Sam Stone hosted the evening, but in all honesty had very little to do on this kind of occasion. With only twenty or so in the audience, all crammed into a small stuffy room above a pub off Charing Cross Road, she had the chance to chat to pretty much everyone, find out where they were from, what they did, but there was little by way of warming up needed and she sensibly kept things brief and got the acts on in quick time.

Luke Toulson (above) is a tall shambling man, possibly best known for those with children as Captain DJ in the BBC kids series Space Pirates. That this fact has failed to impress his own five year-old son formed part of his act, much of which was taken up with similar disappointments experienced in his life.

The show, subtitled "There Are So Many Things I Can't Do," is Toulson's first as a solo performer, although he is something of an Edinburgh veteran, most recently as part of a double act with Stephen Harvey. He tells us it follows the story of two journeys, but in all honesty, as with many of these shows, that is just a framework on which to hang material of all kinds, and although he tells us of a journey to Italy to propose to a girlfriend, the details are sketchy and not really followed through at all.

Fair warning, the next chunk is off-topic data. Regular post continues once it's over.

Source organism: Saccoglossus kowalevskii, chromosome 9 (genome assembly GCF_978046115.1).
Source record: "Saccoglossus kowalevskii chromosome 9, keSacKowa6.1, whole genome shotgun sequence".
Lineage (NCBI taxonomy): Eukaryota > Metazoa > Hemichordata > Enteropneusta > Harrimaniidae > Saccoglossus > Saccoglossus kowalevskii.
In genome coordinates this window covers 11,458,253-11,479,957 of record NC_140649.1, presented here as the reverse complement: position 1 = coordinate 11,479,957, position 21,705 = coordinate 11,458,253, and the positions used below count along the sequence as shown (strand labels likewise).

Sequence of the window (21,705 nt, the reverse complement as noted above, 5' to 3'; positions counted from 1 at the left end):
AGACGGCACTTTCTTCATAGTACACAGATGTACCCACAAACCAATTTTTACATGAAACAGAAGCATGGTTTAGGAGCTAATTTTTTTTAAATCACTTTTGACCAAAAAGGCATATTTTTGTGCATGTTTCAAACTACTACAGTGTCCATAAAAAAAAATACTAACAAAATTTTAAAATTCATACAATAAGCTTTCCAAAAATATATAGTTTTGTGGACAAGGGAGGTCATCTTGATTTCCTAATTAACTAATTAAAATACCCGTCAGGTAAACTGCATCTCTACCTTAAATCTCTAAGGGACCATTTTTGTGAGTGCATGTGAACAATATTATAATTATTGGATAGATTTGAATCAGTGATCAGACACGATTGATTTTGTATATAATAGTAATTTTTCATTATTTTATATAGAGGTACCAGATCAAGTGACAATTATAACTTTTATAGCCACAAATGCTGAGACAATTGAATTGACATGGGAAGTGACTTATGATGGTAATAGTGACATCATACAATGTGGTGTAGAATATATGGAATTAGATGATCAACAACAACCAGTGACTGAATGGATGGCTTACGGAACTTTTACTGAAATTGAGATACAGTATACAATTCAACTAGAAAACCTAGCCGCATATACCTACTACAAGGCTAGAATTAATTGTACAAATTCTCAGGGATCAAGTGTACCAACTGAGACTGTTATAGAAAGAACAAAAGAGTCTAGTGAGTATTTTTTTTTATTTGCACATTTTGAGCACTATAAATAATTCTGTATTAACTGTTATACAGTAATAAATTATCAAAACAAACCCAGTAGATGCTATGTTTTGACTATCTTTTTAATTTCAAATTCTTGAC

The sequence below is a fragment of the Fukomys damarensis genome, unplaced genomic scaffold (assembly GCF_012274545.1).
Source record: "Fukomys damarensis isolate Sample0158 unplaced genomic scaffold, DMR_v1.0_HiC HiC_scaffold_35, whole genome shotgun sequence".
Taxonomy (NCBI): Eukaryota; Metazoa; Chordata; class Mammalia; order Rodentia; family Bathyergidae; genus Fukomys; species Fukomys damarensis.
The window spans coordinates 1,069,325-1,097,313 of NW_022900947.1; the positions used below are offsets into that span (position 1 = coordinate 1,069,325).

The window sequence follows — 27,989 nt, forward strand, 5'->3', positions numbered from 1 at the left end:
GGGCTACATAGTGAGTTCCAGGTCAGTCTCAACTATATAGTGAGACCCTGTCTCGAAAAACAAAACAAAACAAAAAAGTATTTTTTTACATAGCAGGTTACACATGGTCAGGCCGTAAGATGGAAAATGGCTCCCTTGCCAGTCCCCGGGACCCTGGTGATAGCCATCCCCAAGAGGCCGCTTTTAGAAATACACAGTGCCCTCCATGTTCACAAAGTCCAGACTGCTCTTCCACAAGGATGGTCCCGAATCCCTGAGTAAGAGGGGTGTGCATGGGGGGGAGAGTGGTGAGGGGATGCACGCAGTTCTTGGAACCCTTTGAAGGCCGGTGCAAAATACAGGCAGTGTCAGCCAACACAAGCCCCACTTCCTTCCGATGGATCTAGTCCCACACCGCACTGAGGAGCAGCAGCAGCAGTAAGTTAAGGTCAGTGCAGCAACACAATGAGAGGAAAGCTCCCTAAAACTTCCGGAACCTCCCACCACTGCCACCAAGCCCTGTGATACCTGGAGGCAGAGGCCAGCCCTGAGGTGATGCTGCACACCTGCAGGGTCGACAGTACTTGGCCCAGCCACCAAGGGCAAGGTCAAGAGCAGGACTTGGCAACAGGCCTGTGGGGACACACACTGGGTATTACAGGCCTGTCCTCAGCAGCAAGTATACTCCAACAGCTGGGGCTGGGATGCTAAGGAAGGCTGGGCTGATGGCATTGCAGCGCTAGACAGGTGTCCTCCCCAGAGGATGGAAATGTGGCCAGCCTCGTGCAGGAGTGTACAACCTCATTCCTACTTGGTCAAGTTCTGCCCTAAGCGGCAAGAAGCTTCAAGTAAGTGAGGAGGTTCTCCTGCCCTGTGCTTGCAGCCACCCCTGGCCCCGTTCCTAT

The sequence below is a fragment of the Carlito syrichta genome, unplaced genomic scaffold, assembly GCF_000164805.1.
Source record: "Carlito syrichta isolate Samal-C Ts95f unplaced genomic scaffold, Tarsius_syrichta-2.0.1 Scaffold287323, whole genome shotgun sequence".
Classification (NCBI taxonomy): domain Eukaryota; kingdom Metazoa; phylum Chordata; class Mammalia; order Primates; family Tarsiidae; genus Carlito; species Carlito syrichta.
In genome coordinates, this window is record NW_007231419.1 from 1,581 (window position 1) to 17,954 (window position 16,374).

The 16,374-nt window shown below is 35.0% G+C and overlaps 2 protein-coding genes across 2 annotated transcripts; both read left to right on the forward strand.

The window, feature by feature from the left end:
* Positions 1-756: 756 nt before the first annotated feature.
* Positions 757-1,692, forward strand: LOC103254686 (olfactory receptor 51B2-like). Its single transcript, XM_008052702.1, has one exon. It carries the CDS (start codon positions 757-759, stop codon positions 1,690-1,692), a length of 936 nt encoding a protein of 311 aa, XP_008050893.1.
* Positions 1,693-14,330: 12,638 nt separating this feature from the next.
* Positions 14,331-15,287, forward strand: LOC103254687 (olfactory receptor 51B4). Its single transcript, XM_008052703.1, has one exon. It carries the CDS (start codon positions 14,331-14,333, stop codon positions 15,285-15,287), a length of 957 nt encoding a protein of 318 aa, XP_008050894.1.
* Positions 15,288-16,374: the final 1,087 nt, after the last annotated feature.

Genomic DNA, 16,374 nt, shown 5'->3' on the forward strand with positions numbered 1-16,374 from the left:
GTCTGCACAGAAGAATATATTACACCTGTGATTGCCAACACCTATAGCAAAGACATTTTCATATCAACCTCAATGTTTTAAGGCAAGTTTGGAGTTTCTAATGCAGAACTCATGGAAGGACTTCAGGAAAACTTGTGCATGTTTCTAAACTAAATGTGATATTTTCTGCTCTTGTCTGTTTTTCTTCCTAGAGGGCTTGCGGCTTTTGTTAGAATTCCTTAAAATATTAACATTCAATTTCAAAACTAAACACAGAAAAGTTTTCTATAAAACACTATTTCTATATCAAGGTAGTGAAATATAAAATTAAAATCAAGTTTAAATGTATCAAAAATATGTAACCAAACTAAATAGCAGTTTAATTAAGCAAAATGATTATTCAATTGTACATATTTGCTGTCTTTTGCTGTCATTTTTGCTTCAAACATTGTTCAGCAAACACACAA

But that's okay, because his material is good, and even though many of his subjects are well worn, such as a lengthy diatribe about the crapness of Ryanair, he does manage to draw some extra mileage out of them without them ever seeming hack. Indeed I had only one complaint in terms of subject matter, that being did we really need yet another joke about dyslexics not being able to spell dyslexia?

Overall, Toulson is shambling and scruffy and easy-going, and overall an easy person to warm to and the sort of act you could imagine having a pint and a chat with, and his act has plenty to keep even the most hardened punter amused.

Physically, at least, Stuart Black could not be more different from Toulson if he tried. Where the latter is gangly and awkward looking, Black is small, sleek and ferret-like. But where there is a similarity is that they both adopt a slightly distracted style to their delivery. In Black's case, to the point where he spends much of his time wandering around on stage, ever-present beer bottle in hand, looking a bit lost and as if he isn't quite sure what to say next.

But the audience should not be taken in by this approach, because it soon becomes clear that he knows exactly what he is doing. The delivery may be fragmentary, but the material itself is anything but, the humour cutting and very direct. Meanwhile his soft West-Country accent lulls you into a false sense of security so that the killer punchlines seem to land with much greater effect.